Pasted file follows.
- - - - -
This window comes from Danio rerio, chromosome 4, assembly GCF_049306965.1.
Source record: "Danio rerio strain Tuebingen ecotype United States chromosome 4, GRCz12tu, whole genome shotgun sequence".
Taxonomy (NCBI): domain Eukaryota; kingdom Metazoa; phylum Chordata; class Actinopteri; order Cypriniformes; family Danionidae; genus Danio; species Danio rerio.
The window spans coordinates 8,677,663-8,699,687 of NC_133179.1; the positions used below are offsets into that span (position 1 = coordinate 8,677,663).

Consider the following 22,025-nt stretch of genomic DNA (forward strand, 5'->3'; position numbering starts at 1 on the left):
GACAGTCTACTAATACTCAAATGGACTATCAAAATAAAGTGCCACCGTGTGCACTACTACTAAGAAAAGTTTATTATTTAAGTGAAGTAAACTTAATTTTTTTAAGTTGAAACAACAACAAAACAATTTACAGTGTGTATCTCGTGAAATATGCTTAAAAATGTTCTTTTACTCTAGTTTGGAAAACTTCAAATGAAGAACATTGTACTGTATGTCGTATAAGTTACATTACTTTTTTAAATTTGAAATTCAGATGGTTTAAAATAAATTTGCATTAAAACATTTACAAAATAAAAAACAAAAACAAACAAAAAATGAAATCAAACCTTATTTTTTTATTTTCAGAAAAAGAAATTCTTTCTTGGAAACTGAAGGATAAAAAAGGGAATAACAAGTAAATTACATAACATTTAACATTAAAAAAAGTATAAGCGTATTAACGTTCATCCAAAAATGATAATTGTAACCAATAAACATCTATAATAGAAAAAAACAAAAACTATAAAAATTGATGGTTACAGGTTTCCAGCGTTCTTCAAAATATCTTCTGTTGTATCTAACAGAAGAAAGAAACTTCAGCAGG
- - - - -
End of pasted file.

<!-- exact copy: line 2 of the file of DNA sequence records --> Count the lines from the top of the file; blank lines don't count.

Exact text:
Source record: "Danio rerio strain Tuebingen ecotype United States chromosome 4, GRCz12tu, whole genome shotgun sequence".